Myth of the Christian Nation

One of the more enduring myths on the religious right is the notion that America is a “Christian” nation, or at the very least a nation founded on Judeo-Christian principles. Despite having no basis in fact or history this has become central to conservative mythology. One hears it from virtually every Republican politician, and it’s always accepted uncritically by conservative commentators and audiences.

Earlier this week, Republican candidate for president Ben Carson repeated this on Fox News, and he did it in typical nonchalant fashion, as though it were a truism. Near the end of a rambling interview about traditional marriage and religious liberty, Carson said: “This is a Judeo-Christian nation, in the sense that a lot of our values are based on a Judeo-Christian faith.”

This statement isn’t remotely true but it reflects a widespread ignorance about American history. America is currently populated by a majority of Christians, but this isn’t a Christian nation in any meaningful or legal sense. This inconvenient distinction is often lost on conservatives, and it’s why they’re under the impression that the government should respect their religious morality at the expense of all others (i.e., Kim Davis/Mike Huckabee).

There are two primary ways to argue that America is a Christian nation: One is to claim that our laws and Constitution are grounded in Christian values. The other is to say that the Founders of the country were Christians and that they conceived the government on the basis of those beliefs.

Both of these arguments are patently false.

First, the Constitution, which is sacrosanct in conservative circles (the parts they like anyway), makes no mention of Jesus, the Bible, Christianity or even God. In fact, when it does mention religion, it’s to prohibit the state from favoring one over another. When confronted with this fact, Christians eagerly point to the Declaration of Independence, particularly the part that reads “all men are created equal” and “endowed by their Creator with certain inalienable rights.”

But again, with no mention of the Bible, Jesus, etc. that statement in no way justifies the view that America is a specifically Christian nation. Nearly all religious traditions have a “Creator.” Plus, even a casual reading of the Bible reveals that “all men are created equal” and posses “inalienable rights” are not values that the writers and early (or even many current) practitioners held.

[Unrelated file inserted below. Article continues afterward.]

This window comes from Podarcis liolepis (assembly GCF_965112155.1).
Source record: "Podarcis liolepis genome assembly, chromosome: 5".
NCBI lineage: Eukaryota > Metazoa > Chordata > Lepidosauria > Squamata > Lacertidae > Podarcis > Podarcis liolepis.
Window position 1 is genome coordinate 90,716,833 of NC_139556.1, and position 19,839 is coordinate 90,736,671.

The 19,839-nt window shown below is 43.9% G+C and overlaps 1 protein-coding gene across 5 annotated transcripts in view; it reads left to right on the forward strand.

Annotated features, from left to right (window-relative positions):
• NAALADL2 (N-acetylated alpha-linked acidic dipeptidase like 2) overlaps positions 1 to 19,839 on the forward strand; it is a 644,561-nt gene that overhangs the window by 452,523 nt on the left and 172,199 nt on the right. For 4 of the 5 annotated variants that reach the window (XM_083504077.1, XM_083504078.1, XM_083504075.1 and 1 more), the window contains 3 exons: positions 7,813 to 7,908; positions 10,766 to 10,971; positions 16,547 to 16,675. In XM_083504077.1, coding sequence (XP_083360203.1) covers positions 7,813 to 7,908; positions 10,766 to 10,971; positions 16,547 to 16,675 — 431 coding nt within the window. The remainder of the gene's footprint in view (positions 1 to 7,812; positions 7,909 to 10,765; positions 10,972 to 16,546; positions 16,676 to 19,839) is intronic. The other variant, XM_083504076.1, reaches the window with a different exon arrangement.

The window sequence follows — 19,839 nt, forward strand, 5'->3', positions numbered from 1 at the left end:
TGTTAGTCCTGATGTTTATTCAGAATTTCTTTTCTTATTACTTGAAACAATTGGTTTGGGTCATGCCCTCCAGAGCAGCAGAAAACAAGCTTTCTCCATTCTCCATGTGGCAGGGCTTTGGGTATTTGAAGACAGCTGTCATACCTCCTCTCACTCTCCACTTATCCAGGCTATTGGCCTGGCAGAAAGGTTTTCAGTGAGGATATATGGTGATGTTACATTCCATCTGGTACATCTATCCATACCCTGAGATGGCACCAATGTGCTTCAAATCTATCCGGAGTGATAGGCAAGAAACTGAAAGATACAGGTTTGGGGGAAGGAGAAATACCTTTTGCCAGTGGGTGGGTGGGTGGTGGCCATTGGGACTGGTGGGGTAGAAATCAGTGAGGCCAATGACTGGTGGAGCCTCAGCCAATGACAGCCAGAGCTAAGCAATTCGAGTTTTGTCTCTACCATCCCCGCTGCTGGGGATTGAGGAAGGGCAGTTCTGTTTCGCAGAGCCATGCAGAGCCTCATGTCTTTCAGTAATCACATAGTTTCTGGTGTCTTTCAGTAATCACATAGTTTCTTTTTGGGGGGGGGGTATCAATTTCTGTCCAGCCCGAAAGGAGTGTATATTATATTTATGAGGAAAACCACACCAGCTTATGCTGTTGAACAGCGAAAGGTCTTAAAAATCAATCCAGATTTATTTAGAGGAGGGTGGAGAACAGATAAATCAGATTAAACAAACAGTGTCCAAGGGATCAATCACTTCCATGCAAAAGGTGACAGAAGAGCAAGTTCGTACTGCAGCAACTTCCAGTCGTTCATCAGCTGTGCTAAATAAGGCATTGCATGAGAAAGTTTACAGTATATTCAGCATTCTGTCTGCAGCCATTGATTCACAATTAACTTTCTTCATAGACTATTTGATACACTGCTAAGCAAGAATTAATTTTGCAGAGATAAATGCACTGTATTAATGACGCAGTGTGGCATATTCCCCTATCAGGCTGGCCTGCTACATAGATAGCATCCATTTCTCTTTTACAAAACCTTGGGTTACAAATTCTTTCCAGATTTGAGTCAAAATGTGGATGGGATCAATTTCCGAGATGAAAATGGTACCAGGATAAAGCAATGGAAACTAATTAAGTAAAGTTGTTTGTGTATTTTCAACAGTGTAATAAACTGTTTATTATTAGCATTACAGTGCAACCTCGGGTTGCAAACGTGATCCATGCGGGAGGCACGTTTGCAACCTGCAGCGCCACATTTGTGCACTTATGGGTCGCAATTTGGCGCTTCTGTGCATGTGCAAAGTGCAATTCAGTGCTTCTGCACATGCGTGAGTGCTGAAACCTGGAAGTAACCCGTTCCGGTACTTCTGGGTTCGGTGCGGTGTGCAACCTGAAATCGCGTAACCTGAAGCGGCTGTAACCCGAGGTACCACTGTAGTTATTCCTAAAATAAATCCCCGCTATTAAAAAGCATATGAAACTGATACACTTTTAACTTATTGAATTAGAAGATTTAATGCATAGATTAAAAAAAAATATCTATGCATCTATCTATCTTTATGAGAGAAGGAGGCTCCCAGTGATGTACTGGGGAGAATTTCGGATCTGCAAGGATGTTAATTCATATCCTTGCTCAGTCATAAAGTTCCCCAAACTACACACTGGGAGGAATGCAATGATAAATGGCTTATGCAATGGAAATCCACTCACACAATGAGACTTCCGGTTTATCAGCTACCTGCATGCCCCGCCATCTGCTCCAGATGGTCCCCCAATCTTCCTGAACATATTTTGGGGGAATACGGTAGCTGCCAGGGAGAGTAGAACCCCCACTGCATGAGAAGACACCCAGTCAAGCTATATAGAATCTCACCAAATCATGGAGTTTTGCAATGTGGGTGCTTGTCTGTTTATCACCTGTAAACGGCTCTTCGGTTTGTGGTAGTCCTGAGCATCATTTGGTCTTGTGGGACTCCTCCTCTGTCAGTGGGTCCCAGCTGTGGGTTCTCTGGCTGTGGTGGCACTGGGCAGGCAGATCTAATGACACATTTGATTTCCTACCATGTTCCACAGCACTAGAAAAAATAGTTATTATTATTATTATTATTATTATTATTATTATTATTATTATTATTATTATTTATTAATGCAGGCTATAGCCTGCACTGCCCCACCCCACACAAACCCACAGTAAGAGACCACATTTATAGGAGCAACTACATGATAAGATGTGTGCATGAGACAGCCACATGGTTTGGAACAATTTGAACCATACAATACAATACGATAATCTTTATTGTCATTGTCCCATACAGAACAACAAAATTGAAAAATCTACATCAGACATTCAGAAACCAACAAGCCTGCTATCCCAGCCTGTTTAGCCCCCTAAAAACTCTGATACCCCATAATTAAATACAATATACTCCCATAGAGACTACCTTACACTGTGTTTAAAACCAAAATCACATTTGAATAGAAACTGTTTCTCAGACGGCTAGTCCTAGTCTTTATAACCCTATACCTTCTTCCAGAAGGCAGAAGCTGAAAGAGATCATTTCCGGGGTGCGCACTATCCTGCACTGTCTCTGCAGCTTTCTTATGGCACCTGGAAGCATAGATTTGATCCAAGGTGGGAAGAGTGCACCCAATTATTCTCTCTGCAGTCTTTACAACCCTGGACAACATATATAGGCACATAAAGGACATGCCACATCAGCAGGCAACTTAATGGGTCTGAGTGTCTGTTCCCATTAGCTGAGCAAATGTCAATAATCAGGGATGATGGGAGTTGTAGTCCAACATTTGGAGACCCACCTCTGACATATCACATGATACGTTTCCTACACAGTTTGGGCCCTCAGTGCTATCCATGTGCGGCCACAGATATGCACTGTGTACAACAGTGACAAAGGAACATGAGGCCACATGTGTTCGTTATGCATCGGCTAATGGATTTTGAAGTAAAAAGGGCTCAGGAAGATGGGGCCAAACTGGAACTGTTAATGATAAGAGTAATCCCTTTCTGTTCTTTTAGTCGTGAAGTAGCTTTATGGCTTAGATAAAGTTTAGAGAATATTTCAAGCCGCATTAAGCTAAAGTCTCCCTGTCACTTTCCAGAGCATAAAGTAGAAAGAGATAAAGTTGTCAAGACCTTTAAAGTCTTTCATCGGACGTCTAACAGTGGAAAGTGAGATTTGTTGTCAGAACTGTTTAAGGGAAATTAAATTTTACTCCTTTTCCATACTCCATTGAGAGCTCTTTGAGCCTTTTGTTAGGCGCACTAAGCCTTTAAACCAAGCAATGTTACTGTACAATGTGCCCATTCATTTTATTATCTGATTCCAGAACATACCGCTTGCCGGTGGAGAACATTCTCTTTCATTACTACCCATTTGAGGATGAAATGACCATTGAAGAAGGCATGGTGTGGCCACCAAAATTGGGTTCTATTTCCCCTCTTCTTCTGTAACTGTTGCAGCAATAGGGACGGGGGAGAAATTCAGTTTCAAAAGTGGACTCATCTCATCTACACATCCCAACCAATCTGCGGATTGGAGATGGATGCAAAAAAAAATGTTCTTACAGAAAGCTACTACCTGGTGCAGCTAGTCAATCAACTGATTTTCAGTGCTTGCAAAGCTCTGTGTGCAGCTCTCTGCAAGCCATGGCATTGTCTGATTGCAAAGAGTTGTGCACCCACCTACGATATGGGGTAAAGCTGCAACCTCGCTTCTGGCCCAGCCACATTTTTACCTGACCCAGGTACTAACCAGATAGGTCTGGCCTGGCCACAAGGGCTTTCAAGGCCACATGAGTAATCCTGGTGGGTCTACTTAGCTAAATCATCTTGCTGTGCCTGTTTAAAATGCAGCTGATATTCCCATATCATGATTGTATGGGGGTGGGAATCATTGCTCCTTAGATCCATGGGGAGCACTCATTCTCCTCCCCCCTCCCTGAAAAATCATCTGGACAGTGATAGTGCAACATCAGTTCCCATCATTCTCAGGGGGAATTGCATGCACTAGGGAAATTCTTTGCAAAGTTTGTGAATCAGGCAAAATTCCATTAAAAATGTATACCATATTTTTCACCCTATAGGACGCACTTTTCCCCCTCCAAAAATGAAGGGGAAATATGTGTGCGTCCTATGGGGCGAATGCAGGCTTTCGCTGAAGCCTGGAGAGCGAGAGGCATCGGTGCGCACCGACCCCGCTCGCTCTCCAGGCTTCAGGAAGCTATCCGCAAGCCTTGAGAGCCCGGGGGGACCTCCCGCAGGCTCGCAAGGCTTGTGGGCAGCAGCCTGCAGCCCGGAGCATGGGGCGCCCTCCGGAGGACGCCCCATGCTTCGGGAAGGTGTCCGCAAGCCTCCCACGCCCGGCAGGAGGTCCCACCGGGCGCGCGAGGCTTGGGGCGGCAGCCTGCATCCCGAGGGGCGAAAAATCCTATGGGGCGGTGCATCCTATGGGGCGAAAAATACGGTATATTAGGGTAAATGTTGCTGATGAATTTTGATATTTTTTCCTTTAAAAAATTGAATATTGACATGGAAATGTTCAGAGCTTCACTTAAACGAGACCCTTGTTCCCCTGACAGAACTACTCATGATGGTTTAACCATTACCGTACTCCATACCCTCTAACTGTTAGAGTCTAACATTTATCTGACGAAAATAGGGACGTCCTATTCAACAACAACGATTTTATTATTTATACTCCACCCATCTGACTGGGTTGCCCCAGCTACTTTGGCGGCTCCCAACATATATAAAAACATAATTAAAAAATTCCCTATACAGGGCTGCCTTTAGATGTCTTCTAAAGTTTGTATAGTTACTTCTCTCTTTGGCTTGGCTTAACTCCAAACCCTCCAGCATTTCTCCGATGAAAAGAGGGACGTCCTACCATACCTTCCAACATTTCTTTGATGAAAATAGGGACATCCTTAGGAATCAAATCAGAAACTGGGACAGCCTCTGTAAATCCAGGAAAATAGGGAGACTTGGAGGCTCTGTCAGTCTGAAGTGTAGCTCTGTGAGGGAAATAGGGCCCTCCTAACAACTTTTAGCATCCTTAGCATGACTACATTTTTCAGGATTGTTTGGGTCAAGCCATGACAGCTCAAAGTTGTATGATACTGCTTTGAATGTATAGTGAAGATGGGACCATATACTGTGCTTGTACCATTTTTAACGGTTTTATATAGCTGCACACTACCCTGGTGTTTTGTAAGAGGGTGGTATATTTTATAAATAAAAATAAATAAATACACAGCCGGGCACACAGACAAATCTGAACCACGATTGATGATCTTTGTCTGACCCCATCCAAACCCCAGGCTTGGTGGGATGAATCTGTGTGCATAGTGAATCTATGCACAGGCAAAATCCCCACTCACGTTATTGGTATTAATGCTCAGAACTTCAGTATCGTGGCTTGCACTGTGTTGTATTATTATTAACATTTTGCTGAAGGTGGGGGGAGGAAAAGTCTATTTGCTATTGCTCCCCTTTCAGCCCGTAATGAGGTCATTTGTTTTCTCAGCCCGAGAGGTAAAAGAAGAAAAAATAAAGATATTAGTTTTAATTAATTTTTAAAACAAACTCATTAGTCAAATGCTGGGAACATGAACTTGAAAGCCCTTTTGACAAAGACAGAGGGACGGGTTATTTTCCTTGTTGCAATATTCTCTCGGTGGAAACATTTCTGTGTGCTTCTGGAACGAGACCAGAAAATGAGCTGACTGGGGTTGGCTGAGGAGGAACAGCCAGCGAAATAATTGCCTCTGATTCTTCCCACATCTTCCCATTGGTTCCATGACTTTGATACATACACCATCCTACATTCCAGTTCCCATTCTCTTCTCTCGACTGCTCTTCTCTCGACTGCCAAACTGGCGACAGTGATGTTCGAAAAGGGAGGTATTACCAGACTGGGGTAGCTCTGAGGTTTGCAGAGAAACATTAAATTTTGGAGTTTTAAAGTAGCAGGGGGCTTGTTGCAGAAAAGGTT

As for the Founders themselves, many of them were deists, not Christians and certainly not Christians in the sense that Mike Huckabee or Ted Cruz or Bobby Jindal are. John Adams, for instance, the principal author of the Massachusetts constitution and our second president, signed the Treaty of Tripoli, which stated that “The government of the United States is not, in any sense, founded on the Christian religion.” Thomas Jefferson, the main author of the Declaration of the Independence and our third president, wrote in the Virginia Statue for Religious Freedom (the precursor to the First Amendment) “That our civil rights have no dependence on our religious opinions any more than our opinions in physics or geometry.”

There is nothing unclear about the Founders’ intentions in other words. America’s political roots are decidedly secular, only fundamentalists are confused about this.

The irony of all this is that the Founders (most of them, at least) are precisely the kind of people modern conservatives openly hate. They were elitist European-style intellectuals who were inspired by the (for the time) progressive ideals of the Enlightenment. They looked to history and Western philosophy for guidance, not to the Bible. They wanted to create a government based on classical republican principles not divine-right monarchy, the preferred method of government found in the Bible. No objective or disinterested analysis of our founding documents suggests otherwise.

Conservatives can (and almost certainly will) ignore this, but that doesn’t change the fact that America is and was intended to be a secular republic, not a Christian theocracy. If the myth of America as a Christian nation endures among conservatives, it’s because people like Ben Carson repeat it endlessly without evidence and for political purposes.

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